Interview with Wyatt Tee Walker
QUESTION 7
INTERVIEWER:

AROUND 1960, WHAT WAS THE NEED DID YOU FEEL OF SCLC TO HAVE THE SINGULAR LEADERSHIP THAT YOU SEEM TO FEEL IS SO IMPORTANT, AND THAT SINGULAR LEADERSHIP BEING AROUND DR. KING?

Wyatt Tee Walker:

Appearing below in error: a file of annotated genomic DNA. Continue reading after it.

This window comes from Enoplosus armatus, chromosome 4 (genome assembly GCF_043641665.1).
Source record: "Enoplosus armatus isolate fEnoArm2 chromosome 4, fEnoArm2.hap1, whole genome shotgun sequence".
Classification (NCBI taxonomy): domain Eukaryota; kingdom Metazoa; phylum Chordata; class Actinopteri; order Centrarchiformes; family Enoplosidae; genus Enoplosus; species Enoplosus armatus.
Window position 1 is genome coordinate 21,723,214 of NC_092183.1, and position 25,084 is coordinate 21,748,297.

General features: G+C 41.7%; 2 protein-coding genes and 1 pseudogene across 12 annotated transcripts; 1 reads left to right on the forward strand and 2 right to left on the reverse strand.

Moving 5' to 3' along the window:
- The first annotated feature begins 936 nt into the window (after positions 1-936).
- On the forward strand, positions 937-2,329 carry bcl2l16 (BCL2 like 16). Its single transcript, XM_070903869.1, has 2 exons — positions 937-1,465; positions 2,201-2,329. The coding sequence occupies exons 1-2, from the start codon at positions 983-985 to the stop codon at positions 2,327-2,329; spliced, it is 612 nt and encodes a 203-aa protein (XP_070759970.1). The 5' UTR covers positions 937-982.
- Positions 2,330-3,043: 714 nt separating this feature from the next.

I didn't think we had to have any singular leadership. I just felt if SCLC was involved that Dr. King ought to have say-so, input, and if necessary, veto power on what was being done. We did have a different operations methodology. Ella Baker was the guru of the SNCC arena, and she had a very strong view that you must have collegial leadership, and it wasn't necessary to have a spokesperson. Well, I ask you on the American scene to point to any movements that have succeeded other than having a strong spokesman, e.g. John L. Lewis of the United Mine Workers. I'm trying to think of the automobile fella, who, he…I can't…I can't think of his name now. But movements on the American scene, in the West and probably [laughter] in the East as I think of Dong Chow Ping, have always been more successful and productive when there is a spokesman rather than this collegial arrangement, e.g., the Politburo of the Soviet Union which keeps on stumbling along with its attempts at Marxist theory and what its production quotas are as far as feeding the people of their… of their land.